One persistent diabetes myth is that taking insulin can cause people with Type 2 diabetes to develop Type 1 diabetes, but this is not true.
Type 1 and Type 2 diabetes share many characteristics. Despite the fact that both conditions are associated with high blood sugar levels, they differ significantly. However, the two conditions are distinct, and one does not gradually transform into the other. Type 1 diabetes is an autoimmune disorder, whereas a change in lifestyle usually causes Type 2 diabetes.
Type 2 diabetes affects roughly 90-95 per cent of adults. Many people do not understand the boundary between the two conditions and are concerned that one will eventually evolve into the other. While this is not possible, they may be able to coexist.
This article counters the false notion that Type 2 diabetes can progress to Type 1 diabetes and examines the differences between the two.
What is Type 1 diabetes?
Type 1 diabetes is an autoimmune disease that prevents your body from producing insulin, which aids in the conversion of glucose into energy. When you don't have enough insulin, glucose builds up in your bloodstream (hyperglycemia). This condition is extremely harmful to the body.
This type of diabetes typically appears in children and adolescents between the ages of 4 to 16. Even though it is rare, Type 1 diabetes can unfold in adults. Juvenile diabetes used to be the name for the condition because it is typically discovered in young children.
What is Type 2 diabetes?
The condition known as Type 2 diabetes prevents your cells from properly utilising insulin. Your cells use insulin, which is produced by the pancreas, to allow sugar to enter and be converted to energy.
Your cells become resistant to insulin if you have Type 2 diabetes. This prevents the sugar from getting in and converting to energy. People over the age of 45 are most commonly affected by type 2 diabetes. Young adults, teenagers, and even children can experience it, though.
Can type 2 diabetes turn into Type 1?
Since the two conditions are caused by distinct factors, Type 2 diabetes cannot become Type 1 diabetes or vice versa. These two conditions, though, can coexist. Double or hybrid diabetes is what this is. Patients with type 2 diabetes cannot always keep their blood sugar in check merely by oral medications and that's when the insulin dosage came to their rescue.
Type 1.5 diabetes is a thing
The condition known as Type 1.5 diabetes, also known as latent autoimmune diabetes in adults (LADA), is similar to both Type 1 and Type 2 diabetes.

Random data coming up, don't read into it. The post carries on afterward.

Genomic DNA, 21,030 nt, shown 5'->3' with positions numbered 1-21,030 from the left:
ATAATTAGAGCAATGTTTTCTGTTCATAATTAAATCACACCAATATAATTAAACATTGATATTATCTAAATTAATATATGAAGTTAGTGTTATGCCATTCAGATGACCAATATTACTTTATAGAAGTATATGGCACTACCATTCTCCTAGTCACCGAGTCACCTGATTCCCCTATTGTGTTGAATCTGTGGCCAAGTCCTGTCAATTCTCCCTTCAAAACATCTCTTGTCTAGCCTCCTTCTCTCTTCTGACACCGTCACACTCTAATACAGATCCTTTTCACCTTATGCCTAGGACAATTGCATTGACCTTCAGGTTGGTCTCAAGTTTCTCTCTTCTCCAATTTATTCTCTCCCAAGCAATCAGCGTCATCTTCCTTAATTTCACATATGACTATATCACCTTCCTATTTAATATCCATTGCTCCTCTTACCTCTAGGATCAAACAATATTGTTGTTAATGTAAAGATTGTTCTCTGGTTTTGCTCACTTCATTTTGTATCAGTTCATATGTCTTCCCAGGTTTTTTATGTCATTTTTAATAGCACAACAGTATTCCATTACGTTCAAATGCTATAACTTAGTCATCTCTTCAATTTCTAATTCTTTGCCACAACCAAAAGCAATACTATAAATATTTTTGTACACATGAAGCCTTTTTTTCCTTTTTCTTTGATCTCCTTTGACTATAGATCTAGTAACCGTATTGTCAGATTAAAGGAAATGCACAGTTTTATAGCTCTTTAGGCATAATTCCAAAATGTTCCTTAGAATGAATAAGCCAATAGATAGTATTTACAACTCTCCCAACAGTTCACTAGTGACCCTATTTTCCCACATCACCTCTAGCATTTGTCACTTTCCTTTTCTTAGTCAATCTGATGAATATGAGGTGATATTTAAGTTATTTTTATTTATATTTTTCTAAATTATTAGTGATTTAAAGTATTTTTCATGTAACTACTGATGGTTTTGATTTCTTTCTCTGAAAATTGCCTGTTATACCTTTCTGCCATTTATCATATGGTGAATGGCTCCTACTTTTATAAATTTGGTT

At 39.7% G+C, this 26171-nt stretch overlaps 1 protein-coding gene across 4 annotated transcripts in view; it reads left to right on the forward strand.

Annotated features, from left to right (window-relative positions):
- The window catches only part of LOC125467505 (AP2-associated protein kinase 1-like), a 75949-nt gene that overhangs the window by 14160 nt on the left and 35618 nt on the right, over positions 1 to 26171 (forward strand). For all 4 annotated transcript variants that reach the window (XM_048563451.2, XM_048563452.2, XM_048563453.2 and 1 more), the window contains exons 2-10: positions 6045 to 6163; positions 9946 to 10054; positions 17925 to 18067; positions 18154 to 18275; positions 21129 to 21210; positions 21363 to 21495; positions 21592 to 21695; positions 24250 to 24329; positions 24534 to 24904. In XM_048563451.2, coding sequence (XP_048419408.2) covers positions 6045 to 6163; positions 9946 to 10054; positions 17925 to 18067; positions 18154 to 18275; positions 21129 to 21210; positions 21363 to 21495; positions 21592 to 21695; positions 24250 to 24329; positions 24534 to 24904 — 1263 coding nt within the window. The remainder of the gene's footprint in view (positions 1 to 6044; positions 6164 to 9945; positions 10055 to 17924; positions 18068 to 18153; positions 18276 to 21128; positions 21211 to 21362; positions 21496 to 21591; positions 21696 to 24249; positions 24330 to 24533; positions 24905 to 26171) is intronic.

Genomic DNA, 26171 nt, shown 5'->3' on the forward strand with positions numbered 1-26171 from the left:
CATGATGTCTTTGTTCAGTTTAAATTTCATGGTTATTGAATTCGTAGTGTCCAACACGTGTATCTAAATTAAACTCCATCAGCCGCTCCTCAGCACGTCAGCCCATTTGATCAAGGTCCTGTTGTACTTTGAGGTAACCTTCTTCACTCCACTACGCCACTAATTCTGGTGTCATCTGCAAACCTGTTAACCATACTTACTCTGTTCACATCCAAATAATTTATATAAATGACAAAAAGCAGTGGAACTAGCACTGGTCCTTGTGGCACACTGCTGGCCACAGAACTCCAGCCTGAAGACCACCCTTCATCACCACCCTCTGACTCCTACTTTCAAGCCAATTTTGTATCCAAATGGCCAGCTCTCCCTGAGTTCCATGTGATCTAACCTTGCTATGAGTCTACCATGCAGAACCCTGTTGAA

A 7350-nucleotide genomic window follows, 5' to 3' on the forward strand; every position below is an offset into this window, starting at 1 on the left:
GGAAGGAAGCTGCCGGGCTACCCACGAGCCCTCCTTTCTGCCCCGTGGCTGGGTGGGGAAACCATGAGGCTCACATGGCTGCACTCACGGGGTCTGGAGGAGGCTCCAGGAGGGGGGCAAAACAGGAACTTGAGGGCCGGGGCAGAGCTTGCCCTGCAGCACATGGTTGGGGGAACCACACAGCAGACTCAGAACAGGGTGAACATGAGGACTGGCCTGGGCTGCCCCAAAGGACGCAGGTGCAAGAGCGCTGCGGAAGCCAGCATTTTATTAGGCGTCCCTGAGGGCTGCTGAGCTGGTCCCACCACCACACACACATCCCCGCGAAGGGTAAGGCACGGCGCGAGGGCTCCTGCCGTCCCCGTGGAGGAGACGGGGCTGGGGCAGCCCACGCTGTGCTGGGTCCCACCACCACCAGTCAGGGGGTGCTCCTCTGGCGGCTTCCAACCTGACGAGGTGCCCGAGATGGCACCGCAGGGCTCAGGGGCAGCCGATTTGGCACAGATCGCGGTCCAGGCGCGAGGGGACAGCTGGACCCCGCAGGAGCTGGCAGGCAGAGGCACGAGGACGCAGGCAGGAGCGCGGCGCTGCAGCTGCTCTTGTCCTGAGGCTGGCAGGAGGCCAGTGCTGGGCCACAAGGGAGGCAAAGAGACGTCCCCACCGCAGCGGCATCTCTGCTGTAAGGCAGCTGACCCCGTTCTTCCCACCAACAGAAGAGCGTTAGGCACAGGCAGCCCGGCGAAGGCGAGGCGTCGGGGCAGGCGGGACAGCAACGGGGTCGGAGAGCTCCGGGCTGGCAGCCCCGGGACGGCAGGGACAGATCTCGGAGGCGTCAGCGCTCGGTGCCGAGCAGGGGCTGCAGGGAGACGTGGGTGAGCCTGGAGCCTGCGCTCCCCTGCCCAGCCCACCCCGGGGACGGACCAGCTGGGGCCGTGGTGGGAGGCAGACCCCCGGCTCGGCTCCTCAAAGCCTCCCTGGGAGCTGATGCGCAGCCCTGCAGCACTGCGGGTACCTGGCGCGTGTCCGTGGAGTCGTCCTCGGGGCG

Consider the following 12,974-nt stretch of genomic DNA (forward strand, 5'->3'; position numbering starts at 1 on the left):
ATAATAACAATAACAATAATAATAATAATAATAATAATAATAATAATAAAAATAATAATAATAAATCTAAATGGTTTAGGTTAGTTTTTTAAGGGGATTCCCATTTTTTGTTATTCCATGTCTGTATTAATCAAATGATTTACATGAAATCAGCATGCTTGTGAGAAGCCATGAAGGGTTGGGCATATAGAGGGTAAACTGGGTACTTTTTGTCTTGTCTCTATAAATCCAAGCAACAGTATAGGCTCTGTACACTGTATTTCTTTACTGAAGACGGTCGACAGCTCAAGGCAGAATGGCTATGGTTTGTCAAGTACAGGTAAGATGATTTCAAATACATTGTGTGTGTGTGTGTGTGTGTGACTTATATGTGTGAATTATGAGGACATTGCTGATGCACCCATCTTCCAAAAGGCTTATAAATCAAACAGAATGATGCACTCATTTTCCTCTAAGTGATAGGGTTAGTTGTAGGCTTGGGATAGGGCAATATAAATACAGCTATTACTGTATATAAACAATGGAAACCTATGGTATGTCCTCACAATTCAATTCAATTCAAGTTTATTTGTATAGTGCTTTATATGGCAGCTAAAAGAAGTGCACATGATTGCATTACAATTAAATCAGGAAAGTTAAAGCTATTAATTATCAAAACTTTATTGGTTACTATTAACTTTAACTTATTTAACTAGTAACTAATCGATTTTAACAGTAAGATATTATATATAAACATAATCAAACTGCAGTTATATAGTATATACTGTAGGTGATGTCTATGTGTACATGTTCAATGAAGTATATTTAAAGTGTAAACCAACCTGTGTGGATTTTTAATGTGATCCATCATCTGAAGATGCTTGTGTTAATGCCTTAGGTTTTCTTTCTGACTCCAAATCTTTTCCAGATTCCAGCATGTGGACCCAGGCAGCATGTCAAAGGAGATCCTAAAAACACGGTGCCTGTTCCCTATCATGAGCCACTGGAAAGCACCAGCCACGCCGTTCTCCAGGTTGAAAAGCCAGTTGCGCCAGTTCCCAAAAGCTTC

LADA, like Type 2 diabetes, is diagnosed in adulthood and develops gradually. But unlike Type 2 diabetes, LADA is an autoimmune condition and cannot be reversed with dietary and lifestyle modifications.
LADA patients are typically older than 30. People with LADA are frequently misdiagnosed as having Type 2 diabetes because they are older when symptoms first appear than is typical for someone with Type 1 diabetes and because at first their pancreases still produce some insulin.
The ability to accurately define and diagnose these two types of diabetes has become increasingly challenging, giving rise to the creation of a new classification known as double or hybrid diabetes (also known as double diabetes), which manifests symptoms of both Type 1 and Type 2 diabetes.
The bottom line
Remember that Type 1 diabetes and Type 2 diabetes cannot be diagnosed together at the same time. Both are distinct metabolic conditions caused by different factors. Type 1.5 diabetes, also known as LADA, requires the correct diagnosis, especially if you have Type 2 diabetes and do not respond well to oral medications. The best way to go about this is through diet and exercise.
These two types of diabetes can coexist even though one cannot change into the other. Comprehensive management is required for the new variant - double diabetes. You can enhance your quality of life and even achieve remission with the appropriate strategy. If you suspect you may have diabetes, consult your doctor and start having diabetes meals. If you are at risk, have regular tests done.